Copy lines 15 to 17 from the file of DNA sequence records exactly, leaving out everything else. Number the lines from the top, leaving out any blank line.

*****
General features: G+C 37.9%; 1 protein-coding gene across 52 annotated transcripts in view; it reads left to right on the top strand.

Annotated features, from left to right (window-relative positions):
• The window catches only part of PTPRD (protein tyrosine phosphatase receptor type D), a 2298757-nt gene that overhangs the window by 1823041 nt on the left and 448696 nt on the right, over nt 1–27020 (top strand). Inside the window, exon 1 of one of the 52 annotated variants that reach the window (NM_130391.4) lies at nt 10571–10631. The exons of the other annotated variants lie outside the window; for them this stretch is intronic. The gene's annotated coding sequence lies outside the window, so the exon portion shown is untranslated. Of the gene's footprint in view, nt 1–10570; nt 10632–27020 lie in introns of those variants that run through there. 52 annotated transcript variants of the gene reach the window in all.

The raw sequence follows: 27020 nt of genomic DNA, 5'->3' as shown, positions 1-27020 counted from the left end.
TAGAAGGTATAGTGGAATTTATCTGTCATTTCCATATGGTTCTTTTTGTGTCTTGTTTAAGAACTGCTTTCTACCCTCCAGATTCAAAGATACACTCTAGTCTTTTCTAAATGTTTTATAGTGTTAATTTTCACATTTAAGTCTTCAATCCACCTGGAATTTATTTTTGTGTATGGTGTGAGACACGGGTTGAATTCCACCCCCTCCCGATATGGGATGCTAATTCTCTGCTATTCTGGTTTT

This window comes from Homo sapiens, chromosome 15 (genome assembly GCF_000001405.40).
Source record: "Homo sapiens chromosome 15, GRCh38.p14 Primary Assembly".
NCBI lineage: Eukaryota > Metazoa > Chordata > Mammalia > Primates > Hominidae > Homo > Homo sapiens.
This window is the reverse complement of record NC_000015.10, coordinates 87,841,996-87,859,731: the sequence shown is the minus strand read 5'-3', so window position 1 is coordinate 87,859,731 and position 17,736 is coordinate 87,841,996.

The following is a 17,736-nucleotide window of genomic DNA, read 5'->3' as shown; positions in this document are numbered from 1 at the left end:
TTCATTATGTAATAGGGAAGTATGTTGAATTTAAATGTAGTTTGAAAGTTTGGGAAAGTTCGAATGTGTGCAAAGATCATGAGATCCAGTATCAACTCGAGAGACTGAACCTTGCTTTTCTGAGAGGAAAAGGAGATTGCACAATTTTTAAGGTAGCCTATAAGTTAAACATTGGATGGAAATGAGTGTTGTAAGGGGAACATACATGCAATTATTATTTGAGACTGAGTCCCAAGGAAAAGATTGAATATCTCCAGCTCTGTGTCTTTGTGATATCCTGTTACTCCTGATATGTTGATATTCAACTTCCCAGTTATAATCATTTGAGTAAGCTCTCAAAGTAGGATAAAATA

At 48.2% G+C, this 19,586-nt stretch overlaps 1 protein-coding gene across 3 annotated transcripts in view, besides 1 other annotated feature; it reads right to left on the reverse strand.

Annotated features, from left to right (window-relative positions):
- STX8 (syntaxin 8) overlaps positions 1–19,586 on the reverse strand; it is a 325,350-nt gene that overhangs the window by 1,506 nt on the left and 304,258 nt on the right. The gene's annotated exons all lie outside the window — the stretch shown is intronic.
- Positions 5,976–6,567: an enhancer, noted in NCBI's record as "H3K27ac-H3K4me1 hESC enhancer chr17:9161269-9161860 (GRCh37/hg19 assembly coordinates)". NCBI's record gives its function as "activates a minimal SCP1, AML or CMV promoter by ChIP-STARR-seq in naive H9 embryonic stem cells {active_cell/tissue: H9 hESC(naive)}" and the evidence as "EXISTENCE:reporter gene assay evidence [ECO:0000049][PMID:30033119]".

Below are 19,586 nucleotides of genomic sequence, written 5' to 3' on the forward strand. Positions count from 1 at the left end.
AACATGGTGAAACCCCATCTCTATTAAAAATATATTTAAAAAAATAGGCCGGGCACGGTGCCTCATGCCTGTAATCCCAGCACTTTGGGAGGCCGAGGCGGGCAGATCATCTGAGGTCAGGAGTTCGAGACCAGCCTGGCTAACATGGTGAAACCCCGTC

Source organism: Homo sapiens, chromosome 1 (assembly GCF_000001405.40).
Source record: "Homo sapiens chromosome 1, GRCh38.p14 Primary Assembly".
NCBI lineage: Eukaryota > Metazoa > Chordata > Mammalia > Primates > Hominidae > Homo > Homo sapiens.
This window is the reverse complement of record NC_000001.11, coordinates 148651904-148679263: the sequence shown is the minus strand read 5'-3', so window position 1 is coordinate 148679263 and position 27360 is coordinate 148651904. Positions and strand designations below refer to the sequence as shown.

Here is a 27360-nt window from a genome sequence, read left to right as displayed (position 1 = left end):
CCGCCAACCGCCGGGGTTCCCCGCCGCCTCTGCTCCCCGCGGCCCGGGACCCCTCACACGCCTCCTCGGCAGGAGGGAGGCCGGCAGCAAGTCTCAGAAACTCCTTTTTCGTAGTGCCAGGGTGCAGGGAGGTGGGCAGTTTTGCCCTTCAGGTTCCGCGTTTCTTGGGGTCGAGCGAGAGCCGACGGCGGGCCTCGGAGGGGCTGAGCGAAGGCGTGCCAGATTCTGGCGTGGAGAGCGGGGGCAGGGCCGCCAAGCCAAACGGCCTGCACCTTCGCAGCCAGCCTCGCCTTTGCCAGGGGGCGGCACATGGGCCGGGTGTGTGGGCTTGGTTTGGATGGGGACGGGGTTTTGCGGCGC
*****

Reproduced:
- Positions 5,976–6,567: an enhancer, noted in NCBI's record as "H3K27ac-H3K4me1 hESC enhancer chr17:9161269-9161860 (GRCh37/hg19 assembly coordinates)". NCBI's record gives its function as "activates a minimal SCP1, AML or CMV promoter by ChIP-STARR-seq in naive H9 embryonic stem cells {active_cell/tissue: H9 hESC(naive)}" and the evidence as "EXISTENCE:reporter gene assay evidence [ECO:0000049][PMID:30033119]".

Below are 19,586 nucleotides of genomic sequence, written 5' to 3' on the forward strand. Positions count from 1 at the left end.
AACATGGTGAAACCCCATCTCTATTAAAAATATATTTAAAAAAATAGGCCGGGCACGGTGCCTCATGCCTGTAATCCCAGCACTTTGGGAGGCCGAGGCGGGCAGATCATCTGAGGTCAGGAGTTCGAGACCAGCCTGGCTAACATGGTGAAACCCCGTC